Study Demonstrates High School Teaching Method for Oil Spill Science

Study author and physics instructor Kendal Leftwich (L) discusses marine mammal acoustic data with students from Warren Easton Charter High School in New Orleans, Louisiana. Photo provided by Kendal Leftwich.

Study author and physics instructor Kendal Leftwich (L) discusses marine mammal acoustic data with students from Warren Easton Charter High School in New Orleans, Louisiana. Photo provided by Kendal Leftwich.

University of New Orleans doctoral student Kendal Leftwich, who is a member of the LADC-GEMM research consortium investigating how Deepwater Horizon affected large marine mammals, created and implemented a year-long physics methodology to engage high school students in university research. The method helped students experience hands-on scientific research and being part of a research group, which are desirable skills for college graduates. The students worked with marine mammal acoustic data and took ownership of their group’s research and results. As the year progressed, the students began functioning nearly autonomously, demonstrating excellent capability for scientific research. The authors hope that their methodology and experiences will encourage other university researchers to begin a similar outreach program, which can help inspire students to pursue a college-level STEM field.

The researchers published their findings in The Physics Teacher: Introducing scholarly research to high school physics students.

Study author Kendal Leftwich, who also teaches high school physics at Warren Easton Charter High School in New Orleans, directed the project that included five high school students, who, surprisingly, were not aware that whales lived in the Gulf of Mexico. “We think it is important to foster and grow students’ interests in science and scientific research,” explained Leftwich. “All too often students are not introduced to scientific research until they are at a university, and often not until their third or fourth year.”

The project required that the students devote 2-5 hours per week analyzing marine mammal acoustic data, creating a lab book with PowerPoint slides detailing marine mammal clicks, and attending bi-weekly meetings. Periodically, university graduate students received the lab books and conducted more advanced acoustic signal processing such as determining whale lengths, tracking marine mammals, and generating population density estimates.

The high school students received a new task every other week related to the consortium’s oil spill research and analyzed data using mathematical methods and computer programs to identify marine mammal clicks and create time series graphs, spectrograms, and power spectral density plots. As the students became comfortable reading and interpreting the data, they suggested their own research goals, becoming self-directing. They also took turns as team leader, data and minutes recorder, and data analyst, naturally gravitating to one role or another over time and revealing preferences and strengths.

The authors noted that the students’ hands-on experiences are ones needed for the workplace and that students who lead and take responsibility for research tasks often experience a change in perspectives about their own education and career path. The team stated that employer reviews indicate that graduates with physics and engineering degrees benefit from having early involvement in interdisciplinary research activities that include working in teams, using specific computer programs, and speaking and writing skills.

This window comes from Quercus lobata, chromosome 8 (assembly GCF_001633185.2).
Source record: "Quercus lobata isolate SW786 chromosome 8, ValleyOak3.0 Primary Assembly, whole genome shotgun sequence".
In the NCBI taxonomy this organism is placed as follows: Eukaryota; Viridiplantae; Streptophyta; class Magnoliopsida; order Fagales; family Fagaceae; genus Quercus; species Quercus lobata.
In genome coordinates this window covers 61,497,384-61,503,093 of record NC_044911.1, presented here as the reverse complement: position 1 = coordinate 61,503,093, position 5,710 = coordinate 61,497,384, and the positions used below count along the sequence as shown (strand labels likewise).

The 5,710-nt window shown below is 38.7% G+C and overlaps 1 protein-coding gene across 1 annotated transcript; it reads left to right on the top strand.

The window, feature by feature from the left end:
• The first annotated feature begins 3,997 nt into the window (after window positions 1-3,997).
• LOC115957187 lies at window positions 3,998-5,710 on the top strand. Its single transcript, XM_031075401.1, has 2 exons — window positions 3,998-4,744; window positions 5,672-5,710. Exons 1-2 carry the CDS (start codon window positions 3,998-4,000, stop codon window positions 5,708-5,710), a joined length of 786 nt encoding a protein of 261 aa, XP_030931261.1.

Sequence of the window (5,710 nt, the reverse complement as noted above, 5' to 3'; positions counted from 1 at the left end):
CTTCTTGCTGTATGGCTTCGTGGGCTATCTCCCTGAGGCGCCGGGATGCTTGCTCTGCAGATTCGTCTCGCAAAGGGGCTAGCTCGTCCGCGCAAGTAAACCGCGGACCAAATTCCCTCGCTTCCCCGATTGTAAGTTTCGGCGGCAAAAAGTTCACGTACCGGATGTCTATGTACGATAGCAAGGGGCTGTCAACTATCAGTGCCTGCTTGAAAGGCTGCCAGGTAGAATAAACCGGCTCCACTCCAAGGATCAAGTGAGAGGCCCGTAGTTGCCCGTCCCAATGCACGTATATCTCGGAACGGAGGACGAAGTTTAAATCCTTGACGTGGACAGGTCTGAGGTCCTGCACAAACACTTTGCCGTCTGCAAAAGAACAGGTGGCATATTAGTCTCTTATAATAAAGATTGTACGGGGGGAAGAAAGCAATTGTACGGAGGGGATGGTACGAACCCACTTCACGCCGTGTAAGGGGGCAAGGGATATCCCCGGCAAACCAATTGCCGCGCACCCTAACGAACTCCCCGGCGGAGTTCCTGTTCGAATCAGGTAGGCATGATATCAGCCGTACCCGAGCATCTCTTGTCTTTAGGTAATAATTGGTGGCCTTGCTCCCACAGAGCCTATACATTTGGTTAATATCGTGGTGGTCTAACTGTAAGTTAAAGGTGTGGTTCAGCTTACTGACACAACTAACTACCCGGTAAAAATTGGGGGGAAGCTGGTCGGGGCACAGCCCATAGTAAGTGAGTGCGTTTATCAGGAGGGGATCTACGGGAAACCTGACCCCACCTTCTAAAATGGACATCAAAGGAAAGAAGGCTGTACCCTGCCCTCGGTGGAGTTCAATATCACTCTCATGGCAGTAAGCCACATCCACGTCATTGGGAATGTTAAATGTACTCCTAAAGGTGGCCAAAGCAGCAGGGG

The authors hope to continue their relationship with Warren Easton Charter High School and extend the program to other New Orleans schools, becoming a city-wide consortium. Their goal is to help students achieve scientific goals, present findings to local science faculty and graduate students, create science fair projects, and be better prepared for university-level research.

“We need more scientists and engineers to solve existing technical problems, such as understanding the impacts of events such as Deepwater Horizon,” said Leftwich. “Studies such as ours show that [high school] students can discover that they are interested in a science career. Some of the feedback from students suggest that [they offer] a great deal of unrealized potential for new ideas and new approaches to solving some of our current research problems. [Efforts like this] can elevate and encourage the developing minds of our society.”

This study’s data are publicly available through the Gulf of Mexico Research Initiative Information & Data Cooperative (GRIIDC) at DOI 10.7266/N7ZC80ZG and DOI 10.7266/N7JQ0ZF1.

The study authors are Kendal M. Leftwich, Juliette W. Ioup, and C. Gregory Seab.

By Nilde Maggie Dannreuther. Contact with questions or comments.


This research was made possible in part by a grant from the Gulf of Mexico Research Initiative (GoMRI) to the Littoral Acoustic Demonstration Center-Gulf Ecological Monitoring and Modeling (LADC-GEMM) consortium.

The Gulf of Mexico Research Initiative (GoMRI) is a 10-year independent research program established to study the effect, and the potential associated impact, of hydrocarbon releases on the environment and public health, as well as to develop improved spill mitigation, oil detection, characterization and remediation technologies. An independent and academic 20-member Research Board makes the funding and research direction decisions to ensure the intellectual quality, effectiveness and academic independence of the GoMRI research. All research data, findings and publications will be made publicly available. The program was established through a $500 million financial commitment from BP. For more information, visit

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